German shepherds, known as Alsatians in Europe, are among the most identifiable dogs in the world. Even people who don't know much about canines recognize these black and brown dogs. However, there's also a white version of the breed, a color not recognized for showing by the American Kennel Club.
Besides color, there is no difference between the white and standard German shepherd, or Alsatian. White German shepherds whose parents were both registered with either the American or Canadian Kennel Clubs can also be registered, but their color is considered a "disqualifying fault" by the AKC and "less desirable" by the CKC. That means they can't show in AKC conformation classes and aren't encouraged in CKC breed classes. However, they are eligible to compete in any AKC or CKC performance events.
According to the White German Shepherd Dog Club of America, white was one of the breed's original colors. It states that the breed's founder, Captain Max Von Stephanitz, had several white shepherds and considered the color an important element in the breed. During the late 19th century, Von Stephanitz observed the working shepherd dogs of Germany, who had shepherding in common but varied in size, type and color. His goal was to create a smart, sound dog who could serve as shepherd and companion.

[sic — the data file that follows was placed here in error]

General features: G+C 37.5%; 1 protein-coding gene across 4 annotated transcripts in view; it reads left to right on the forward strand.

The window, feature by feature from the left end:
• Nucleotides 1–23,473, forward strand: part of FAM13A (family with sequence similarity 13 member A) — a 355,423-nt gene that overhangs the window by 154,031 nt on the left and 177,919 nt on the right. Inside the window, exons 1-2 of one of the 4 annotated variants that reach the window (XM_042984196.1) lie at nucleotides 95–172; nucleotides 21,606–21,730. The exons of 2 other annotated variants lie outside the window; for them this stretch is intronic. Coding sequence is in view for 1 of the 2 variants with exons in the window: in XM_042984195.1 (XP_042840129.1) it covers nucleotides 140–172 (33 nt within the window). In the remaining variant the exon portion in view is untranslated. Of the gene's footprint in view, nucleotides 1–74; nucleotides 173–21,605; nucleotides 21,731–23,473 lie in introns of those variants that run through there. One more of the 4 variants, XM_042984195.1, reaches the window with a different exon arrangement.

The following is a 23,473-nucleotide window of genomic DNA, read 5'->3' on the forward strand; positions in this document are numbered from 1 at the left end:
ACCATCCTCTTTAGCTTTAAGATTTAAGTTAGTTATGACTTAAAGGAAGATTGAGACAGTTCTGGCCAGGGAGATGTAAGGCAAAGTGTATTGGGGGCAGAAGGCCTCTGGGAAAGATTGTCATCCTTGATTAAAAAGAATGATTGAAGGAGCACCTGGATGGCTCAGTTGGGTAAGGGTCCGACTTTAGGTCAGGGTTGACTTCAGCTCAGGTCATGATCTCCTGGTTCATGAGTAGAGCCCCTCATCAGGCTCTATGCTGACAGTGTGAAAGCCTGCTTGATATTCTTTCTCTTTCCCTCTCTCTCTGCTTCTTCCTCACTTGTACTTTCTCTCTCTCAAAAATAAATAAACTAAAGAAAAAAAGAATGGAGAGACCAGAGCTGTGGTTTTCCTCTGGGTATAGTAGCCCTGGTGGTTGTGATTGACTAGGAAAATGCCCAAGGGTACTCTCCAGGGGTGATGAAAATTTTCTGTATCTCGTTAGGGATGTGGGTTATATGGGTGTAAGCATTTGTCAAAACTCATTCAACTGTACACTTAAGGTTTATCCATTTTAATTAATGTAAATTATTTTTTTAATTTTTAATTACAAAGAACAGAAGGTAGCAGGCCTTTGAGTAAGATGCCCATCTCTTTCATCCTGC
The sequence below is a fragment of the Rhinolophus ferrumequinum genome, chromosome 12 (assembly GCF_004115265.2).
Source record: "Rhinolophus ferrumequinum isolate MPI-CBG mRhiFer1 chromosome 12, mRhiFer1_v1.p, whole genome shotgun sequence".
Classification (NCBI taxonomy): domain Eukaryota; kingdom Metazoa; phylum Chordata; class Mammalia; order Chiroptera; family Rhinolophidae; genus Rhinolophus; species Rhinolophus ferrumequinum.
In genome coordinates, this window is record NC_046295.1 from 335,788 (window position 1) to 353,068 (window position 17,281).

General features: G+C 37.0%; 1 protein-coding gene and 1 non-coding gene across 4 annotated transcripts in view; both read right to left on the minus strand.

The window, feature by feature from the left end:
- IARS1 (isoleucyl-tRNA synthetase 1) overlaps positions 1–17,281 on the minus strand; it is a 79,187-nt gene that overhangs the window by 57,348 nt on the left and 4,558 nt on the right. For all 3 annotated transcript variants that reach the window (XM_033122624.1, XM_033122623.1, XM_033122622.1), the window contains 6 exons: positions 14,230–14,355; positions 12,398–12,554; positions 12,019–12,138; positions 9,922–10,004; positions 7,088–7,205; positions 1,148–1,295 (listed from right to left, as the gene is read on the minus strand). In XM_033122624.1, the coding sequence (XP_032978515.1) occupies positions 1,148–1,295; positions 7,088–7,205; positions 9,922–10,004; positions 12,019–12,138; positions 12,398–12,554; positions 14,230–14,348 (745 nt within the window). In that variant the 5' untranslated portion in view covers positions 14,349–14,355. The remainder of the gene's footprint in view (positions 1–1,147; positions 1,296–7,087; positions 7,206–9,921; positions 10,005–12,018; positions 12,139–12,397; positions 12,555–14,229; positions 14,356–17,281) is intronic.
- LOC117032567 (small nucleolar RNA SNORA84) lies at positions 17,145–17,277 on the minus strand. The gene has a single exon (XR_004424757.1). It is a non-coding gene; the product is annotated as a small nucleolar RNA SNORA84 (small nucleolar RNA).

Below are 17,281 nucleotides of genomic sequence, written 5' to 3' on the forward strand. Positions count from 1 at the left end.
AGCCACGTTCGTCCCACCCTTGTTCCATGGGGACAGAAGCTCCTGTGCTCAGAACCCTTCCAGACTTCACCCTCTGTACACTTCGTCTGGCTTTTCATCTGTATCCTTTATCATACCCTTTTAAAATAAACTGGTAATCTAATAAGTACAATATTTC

The Horand Line
Von Stephanitz began breeding the best shepherd dogs he could find to achieve his dream. Among the first was the white-coated Grief. According to the WGSDCA, Grief was related to Horand, the first entry in the Verein fur Deutsche Shaferhund stud book in 1899, when the official breed was formed. "Horand carried the white gene and sired many white pups and many colored pups with the white recessive gene," according to the WGSDCA.
The Alsatian rapidly became a popular working dog. The first Germans shepherds arrived in the United States in 1912, and in 1917 the AKC registered white German shepherds. Rin Tin Tin became an international movie star. However, by the 1930s Nazism arrived in Germany. The Nazis' bizarre racial theories extended to dogs, with white Alsatians seen as inferior. They were banned from the German show ring.
The Post-War Years
Even after the defeat of Nazism in World War II, some misconceptions about the white German shepherd dog continued. The White German Shepherd Dog Club International states that, in the 1960s, the recessive white coat gene was mistakenly blamed for genetic issues in some bloodlines, leading to Germany's attempt to "outlaw" the white Alsatian. In 1968, the AKC changed its rules regarding the breed, labeling the white color as a disqualifying fault. The following year, the WGSDCA was formed.
Jane Meggitt has been a writer for more than 20 years. In addition to reporting for a major newspaper chain, she has been published in "Horse News," "Suburban Classic," "Hoof Beats," "Equine Journal" and other publications. She has a Bachelor of Arts in English from New York University and an Associate of Arts from the American Academy of Dramatics Arts, New York City.